Anonymity

To be completely anonymous is a powerful thing. People choose to act differently than they normally would if they have the cover of anonymity. Some people act more mean and brash and pick on others. Some people act less shy than they normally would. The anonymity of the Internet brings out all different sides of people you thought you knew.

In real life, I’m a terribly shy person. I come across as rather standoffish. On the Internet I feel a lot less shy, probably because, even though I use my real name on websites, it is still fairly anonymous. Nobody I know on the Internet is going to come to my house or see me in real life, unless we choose for it to happen.

When parents stumble across their kids’ Facebook pages, they’re often shocked by the different side of their child that they’re seeing. It’s one thing to feel as though you have an innocent and even somewhat naive daughter, yet it’s an entirely different thing to see her posting rants about sex and drugs online. That begs the question… which side is true? Which side is the true personality of that person?

We all put on different faces in different situations, whether that’s the anonymity of the Internet or with our friends or at the doctor’s office. There is nobody who knows everything about us and all our different sides – except a higher power, if you happen to believe in one.

Basically, if you’re shocked by what someone says online and it seems entirely different from what they’d say in person, that doesn’t mean that that person has changed and become different. It’s just a different side of them – a side that has been born from anonymity. Use an anonymous status carefully. I know I’ve said it before on this blog, but it bears repeating: Don’t say anything (whether anonymous or using your real name) that you would regret later on.

14 thoughts on “Anonymity

  1. The added dimension to anonymity is that of relational dynamics. Generally speaking, most people tailor their behavior and communication patterns to different individuals (and settings– work, home, church, etc.). So the exemplar Facebook daughter you reference may not just be ranting about sex, drugs, and rock n’ roll because she’s (relatively) anonymous online, but also because such behavior is common and even normative within that peer group.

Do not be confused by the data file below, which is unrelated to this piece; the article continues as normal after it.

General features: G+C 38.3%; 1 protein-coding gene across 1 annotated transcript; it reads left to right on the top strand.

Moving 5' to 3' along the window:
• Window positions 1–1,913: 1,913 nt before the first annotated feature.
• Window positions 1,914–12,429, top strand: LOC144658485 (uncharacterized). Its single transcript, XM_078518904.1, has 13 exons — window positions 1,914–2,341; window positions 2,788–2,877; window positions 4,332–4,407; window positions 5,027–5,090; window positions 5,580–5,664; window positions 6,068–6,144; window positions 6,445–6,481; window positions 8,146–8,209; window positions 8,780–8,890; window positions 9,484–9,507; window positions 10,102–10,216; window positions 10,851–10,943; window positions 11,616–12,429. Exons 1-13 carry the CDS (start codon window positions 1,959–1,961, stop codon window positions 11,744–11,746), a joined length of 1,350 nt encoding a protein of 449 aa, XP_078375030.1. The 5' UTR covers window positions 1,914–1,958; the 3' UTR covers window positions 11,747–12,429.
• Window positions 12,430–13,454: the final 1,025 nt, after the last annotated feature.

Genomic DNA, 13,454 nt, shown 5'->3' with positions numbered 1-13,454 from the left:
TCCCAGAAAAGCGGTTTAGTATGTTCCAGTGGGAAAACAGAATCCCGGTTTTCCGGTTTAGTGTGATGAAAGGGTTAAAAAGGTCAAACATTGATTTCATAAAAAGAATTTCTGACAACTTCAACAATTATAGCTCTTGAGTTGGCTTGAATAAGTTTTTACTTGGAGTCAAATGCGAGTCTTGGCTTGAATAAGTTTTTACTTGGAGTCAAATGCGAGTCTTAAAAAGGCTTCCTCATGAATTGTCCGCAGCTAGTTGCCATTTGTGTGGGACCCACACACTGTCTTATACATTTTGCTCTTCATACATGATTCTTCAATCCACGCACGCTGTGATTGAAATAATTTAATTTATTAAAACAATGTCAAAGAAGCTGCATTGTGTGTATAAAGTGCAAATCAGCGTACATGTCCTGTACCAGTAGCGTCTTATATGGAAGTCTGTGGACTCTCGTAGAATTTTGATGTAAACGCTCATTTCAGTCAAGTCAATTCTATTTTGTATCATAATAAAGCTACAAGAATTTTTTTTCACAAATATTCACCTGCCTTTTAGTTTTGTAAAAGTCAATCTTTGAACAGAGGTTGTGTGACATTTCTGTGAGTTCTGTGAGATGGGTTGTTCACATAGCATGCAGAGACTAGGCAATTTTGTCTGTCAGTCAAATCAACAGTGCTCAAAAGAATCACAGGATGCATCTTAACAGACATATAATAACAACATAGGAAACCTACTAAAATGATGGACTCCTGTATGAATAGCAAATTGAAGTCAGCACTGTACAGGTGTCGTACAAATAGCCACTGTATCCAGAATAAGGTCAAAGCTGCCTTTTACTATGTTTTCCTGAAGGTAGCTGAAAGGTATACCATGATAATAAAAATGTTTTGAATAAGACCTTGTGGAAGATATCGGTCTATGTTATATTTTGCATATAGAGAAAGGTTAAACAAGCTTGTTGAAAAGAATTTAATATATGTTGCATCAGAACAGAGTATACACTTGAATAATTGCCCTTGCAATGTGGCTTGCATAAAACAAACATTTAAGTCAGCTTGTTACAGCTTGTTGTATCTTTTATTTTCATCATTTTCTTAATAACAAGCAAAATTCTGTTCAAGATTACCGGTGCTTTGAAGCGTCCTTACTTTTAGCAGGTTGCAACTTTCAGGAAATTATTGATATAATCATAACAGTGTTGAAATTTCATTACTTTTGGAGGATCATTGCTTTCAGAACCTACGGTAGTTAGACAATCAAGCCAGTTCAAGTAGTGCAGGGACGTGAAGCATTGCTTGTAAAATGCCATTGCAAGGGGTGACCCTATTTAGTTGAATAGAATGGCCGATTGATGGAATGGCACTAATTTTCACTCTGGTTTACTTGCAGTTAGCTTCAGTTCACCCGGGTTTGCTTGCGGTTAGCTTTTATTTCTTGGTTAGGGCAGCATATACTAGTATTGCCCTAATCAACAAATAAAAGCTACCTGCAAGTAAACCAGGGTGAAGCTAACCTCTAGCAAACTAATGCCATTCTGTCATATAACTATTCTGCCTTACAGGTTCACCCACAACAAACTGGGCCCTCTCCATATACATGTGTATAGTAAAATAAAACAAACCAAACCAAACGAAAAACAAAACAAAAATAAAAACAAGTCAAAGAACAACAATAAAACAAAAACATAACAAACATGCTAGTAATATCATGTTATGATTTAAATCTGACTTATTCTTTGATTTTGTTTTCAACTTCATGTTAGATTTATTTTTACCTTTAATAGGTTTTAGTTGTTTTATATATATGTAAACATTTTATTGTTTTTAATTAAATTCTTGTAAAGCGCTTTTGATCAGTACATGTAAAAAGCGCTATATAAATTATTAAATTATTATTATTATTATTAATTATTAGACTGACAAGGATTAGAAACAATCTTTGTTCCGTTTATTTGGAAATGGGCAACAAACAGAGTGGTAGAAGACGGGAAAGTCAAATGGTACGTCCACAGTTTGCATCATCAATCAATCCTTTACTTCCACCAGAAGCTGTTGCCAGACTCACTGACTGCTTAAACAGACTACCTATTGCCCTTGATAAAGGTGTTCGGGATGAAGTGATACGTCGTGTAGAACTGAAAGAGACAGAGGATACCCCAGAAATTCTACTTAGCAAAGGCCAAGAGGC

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    1. That’s true. Sometimes people just talk about things, not because they’re really into them, but because they want to sound “cool” or “respected” within their group. I never thought of that.

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  2. Oh yes, i know what you mean! I’m shy too, yet online its so easy to act like you’re someone who isn’t! I feel a bit weird knowing that people i know could read some of the stuff i read online differently and wonder if they really know me or not, and it could get awkward but so far it’s been cool. It’s nice to explore different parts of my personality in different online places, yet i still retain my other offline personalities, as i act differently with my mates than i do with my parents.
    They all add up to make ME who i am, but i guess everyone knows a different side of me depending on where they stand in my life. I try to be true in all aspects of my life, but its nice to pretend to be something else sometimes! 😀

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  3. Very true indeed. I think people feel more secure in anonymity because – let’s face it – we all have things that we dislike about ourselves. So people choose to hide it up.
    As for the different sides thing, I think we all have different aspects of our personalities that we all choose to express in different places, as you say.

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  4. Interesting. I think the whole point of being anonymous is to be free to say things one could not risk saying if one was identifiable. In principle, I admire those who don’t ever feel any need to hide their identity, but cannot believe they aren’t constricted by that approach in some contexts.

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  5. Well, you covered a lot in four paragraphs. How come my posts are always so long. 🙂

    I have a few thoughts about the things you raise. One is that the “anonymity” of the internet is porous anyway. I was on an email list once where somebody was kicked off for bad behavior (he was an obvious troll). He re-joined the next day under another name, with a different email address. This was also obvious, but the list owner didn’t take it at face value. She investigated and was able to determine that the new email came from the same IP address and even the same computer.

    It is also true, as you say, that people are different in different contexts. And this is a very good thing. I wouldn’t want to work in an office where everybody behaved as they did at home, or when out on a date. 🙂 And for teenagers, I think the attraction of the internet is the relative safety as well. If you want to figure out how to flirt, for example, it’s better to start out online rather than in some bar. It’s a way to try out different personas and see how they fit.

    But this is something that’s also important to keep in mind as we write characters. If they’re always the same, in every situation, they won’t seem real.

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    1. Exactly. We naturally have different personalities for the different aspects of our lives… but it’s easy to abuse anonymity and create a persona that can harm others.

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  6. Good thoughts, Maggie.

    Whenever we act from Ego’s desire to impress others . . . we run the risk of losing touch with who we really are. When we know who we are . . . we know how to live . . . and realize we don’t need a permission slip (or applause) from anyone else.

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